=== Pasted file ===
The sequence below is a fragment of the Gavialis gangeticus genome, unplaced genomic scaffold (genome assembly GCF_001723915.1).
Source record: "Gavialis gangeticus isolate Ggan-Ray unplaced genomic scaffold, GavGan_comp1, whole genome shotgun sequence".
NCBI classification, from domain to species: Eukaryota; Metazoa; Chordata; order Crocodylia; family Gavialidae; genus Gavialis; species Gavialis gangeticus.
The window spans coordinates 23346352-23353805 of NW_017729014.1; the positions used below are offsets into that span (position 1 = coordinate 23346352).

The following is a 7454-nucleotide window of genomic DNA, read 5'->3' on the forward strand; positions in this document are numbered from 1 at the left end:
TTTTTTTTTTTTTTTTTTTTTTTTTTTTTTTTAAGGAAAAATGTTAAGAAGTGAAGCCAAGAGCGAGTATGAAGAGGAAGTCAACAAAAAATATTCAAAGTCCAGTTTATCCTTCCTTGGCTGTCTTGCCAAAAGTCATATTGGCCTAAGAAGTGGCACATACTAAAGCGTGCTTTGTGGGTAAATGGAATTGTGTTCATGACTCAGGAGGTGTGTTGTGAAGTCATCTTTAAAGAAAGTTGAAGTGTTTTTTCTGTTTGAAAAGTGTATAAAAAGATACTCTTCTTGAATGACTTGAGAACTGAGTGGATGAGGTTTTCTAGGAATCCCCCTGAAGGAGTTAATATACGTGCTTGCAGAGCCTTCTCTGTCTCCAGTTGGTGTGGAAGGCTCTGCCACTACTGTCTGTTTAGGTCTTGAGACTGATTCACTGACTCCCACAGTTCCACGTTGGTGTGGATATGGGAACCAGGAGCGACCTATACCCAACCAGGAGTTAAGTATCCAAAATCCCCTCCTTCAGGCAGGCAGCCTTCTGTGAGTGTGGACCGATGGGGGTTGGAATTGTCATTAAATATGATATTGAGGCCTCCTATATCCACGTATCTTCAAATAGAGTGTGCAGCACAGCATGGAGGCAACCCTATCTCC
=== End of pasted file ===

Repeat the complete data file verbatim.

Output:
The sequence below is a fragment of the Gavialis gangeticus genome, unplaced genomic scaffold (genome assembly GCF_001723915.1).
Source record: "Gavialis gangeticus isolate Ggan-Ray unplaced genomic scaffold, GavGan_comp1, whole genome shotgun sequence".
NCBI classification, from domain to species: Eukaryota; Metazoa; Chordata; order Crocodylia; family Gavialidae; genus Gavialis; species Gavialis gangeticus.
The window spans coordinates 23346352-23353805 of NW_017729014.1; the positions used below are offsets into that span (position 1 = coordinate 23346352).

The following is a 7454-nucleotide window of genomic DNA, read 5'->3' on the forward strand; positions in this document are numbered from 1 at the left end:
TTTTTTTTTTTTTTTTTTTTTTTTTTTTTTTTAAGGAAAAATGTTAAGAAGTGAAGCCAAGAGCGAGTATGAAGAGGAAGTCAACAAAAAATATTCAAAGTCCAGTTTATCCTTCCTTGGCTGTCTTGCCAAAAGTCATATTGGCCTAAGAAGTGGCACATACTAAAGCGTGCTTTGTGGGTAAATGGAATTGTGTTCATGACTCAGGAGGTGTGTTGTGAAGTCATCTTTAAAGAAAGTTGAAGTGTTTTTTCTGTTTGAAAAGTGTATAAAAAGATACTCTTCTTGAATGACTTGAGAACTGAGTGGATGAGGTTTTCTAGGAATCCCCCTGAAGGAGTTAATATACGTGCTTGCAGAGCCTTCTCTGTCTCCAGTTGGTGTGGAAGGCTCTGCCACTACTGTCTGTTTAGGTCTTGAGACTGATTCACTGACTCCCACAGTTCCACGTTGGTGTGGATATGGGAACCAGGAGCGACCTATACCCAACCAGGAGTTAAGTATCCAAAATCCCCTCCTTCAGGCAGGCAGCCTTCTGTGAGTGTGGACCGATGGGGGTTGGAATTGTCATTAAATATGATATTGAGGCCTCCTATATCCACGTATCTTCAAATAGAGTGTGCAGCACAGCATGGAGGCAACCCTATCTCC